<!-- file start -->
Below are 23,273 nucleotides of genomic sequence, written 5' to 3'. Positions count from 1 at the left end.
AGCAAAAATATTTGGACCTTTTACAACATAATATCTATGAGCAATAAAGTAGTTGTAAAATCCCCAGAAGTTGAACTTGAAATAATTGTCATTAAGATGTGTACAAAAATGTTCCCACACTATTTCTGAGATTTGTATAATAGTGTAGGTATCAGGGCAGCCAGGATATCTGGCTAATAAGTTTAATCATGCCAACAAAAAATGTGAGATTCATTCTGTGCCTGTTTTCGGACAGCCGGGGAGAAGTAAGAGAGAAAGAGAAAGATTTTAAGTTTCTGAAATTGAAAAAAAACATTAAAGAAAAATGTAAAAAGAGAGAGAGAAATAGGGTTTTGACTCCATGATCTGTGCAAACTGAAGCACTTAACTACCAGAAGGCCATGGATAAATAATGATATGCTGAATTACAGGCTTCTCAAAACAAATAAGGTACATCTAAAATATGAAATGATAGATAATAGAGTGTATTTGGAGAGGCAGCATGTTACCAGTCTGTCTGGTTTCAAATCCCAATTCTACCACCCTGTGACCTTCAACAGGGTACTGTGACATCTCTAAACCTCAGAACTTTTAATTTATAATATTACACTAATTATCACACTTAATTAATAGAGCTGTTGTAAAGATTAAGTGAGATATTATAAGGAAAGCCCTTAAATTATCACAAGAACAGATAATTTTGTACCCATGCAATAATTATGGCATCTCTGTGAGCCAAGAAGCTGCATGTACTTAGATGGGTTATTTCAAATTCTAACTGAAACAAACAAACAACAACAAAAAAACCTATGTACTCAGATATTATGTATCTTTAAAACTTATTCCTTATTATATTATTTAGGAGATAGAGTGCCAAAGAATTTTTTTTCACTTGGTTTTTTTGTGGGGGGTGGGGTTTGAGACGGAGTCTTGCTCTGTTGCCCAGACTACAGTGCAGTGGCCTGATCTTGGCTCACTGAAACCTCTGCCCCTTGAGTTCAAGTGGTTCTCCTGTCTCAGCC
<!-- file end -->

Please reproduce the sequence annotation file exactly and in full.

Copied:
Below are 23,273 nucleotides of genomic sequence, written 5' to 3'. Positions count from 1 at the left end.
AGCAAAAATATTTGGACCTTTTACAACATAATATCTATGAGCAATAAAGTAGTTGTAAAATCCCCAGAAGTTGAACTTGAAATAATTGTCATTAAGATGTGTACAAAAATGTTCCCACACTATTTCTGAGATTTGTATAATAGTGTAGGTATCAGGGCAGCCAGGATATCTGGCTAATAAGTTTAATCATGCCAACAAAAAATGTGAGATTCATTCTGTGCCTGTTTTCGGACAGCCGGGGAGAAGTAAGAGAGAAAGAGAAAGATTTTAAGTTTCTGAAATTGAAAAAAAACATTAAAGAAAAATGTAAAAAGAGAGAGAGAAATAGGGTTTTGACTCCATGATCTGTGCAAACTGAAGCACTTAACTACCAGAAGGCCATGGATAAATAATGATATGCTGAATTACAGGCTTCTCAAAACAAATAAGGTACATCTAAAATATGAAATGATAGATAATAGAGTGTATTTGGAGAGGCAGCATGTTACCAGTCTGTCTGGTTTCAAATCCCAATTCTACCACCCTGTGACCTTCAACAGGGTACTGTGACATCTCTAAACCTCAGAACTTTTAATTTATAATATTACACTAATTATCACACTTAATTAATAGAGCTGTTGTAAAGATTAAGTGAGATATTATAAGGAAAGCCCTTAAATTATCACAAGAACAGATAATTTTGTACCCATGCAATAATTATGGCATCTCTGTGAGCCAAGAAGCTGCATGTACTTAGATGGGTTATTTCAAATTCTAACTGAAACAAACAAACAACAACAAAAAAACCTATGTACTCAGATATTATGTATCTTTAAAACTTATTCCTTATTATATTATTTAGGAGATAGAGTGCCAAAGAATTTTTTTTCACTTGGTTTTTTTGTGGGGGGTGGGGTTTGAGACGGAGTCTTGCTCTGTTGCCCAGACTACAGTGCAGTGGCCTGATCTTGGCTCACTGAAACCTCTGCCCCTTGAGTTCAAGTGGTTCTCCTGTCTCAGCC